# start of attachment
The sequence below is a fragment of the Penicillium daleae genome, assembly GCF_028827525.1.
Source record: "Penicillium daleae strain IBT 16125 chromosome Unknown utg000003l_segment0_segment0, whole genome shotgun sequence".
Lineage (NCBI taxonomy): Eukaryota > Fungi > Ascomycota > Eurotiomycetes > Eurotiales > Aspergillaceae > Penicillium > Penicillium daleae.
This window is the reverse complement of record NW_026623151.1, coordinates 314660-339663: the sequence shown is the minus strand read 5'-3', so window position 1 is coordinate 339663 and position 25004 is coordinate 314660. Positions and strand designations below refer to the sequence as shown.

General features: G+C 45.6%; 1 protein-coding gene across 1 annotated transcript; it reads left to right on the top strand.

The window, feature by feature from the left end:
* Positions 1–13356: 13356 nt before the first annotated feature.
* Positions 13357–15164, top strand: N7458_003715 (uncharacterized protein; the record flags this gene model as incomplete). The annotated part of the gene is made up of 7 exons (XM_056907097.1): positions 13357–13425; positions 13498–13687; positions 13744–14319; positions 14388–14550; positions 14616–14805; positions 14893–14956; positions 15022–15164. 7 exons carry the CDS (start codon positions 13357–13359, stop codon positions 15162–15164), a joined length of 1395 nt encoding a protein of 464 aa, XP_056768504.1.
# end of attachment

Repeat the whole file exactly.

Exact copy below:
The sequence below is a fragment of the Penicillium daleae genome, assembly GCF_028827525.1.
Source record: "Penicillium daleae strain IBT 16125 chromosome Unknown utg000003l_segment0_segment0, whole genome shotgun sequence".
Lineage (NCBI taxonomy): Eukaryota > Fungi > Ascomycota > Eurotiomycetes > Eurotiales > Aspergillaceae > Penicillium > Penicillium daleae.
This window is the reverse complement of record NW_026623151.1, coordinates 314660-339663: the sequence shown is the minus strand read 5'-3', so window position 1 is coordinate 339663 and position 25004 is coordinate 314660. Positions and strand designations below refer to the sequence as shown.

General features: G+C 45.6%; 1 protein-coding gene across 1 annotated transcript; it reads left to right on the top strand.

The window, feature by feature from the left end:
* Positions 1–13356: 13356 nt before the first annotated feature.
* Positions 13357–15164, top strand: N7458_003715 (uncharacterized protein; the record flags this gene model as incomplete). The annotated part of the gene is made up of 7 exons (XM_056907097.1): positions 13357–13425; positions 13498–13687; positions 13744–14319; positions 14388–14550; positions 14616–14805; positions 14893–14956; positions 15022–15164. 7 exons carry the CDS (start codon positions 13357–13359, stop codon positions 15162–15164), a joined length of 1395 nt encoding a protein of 464 aa, XP_056768504.1.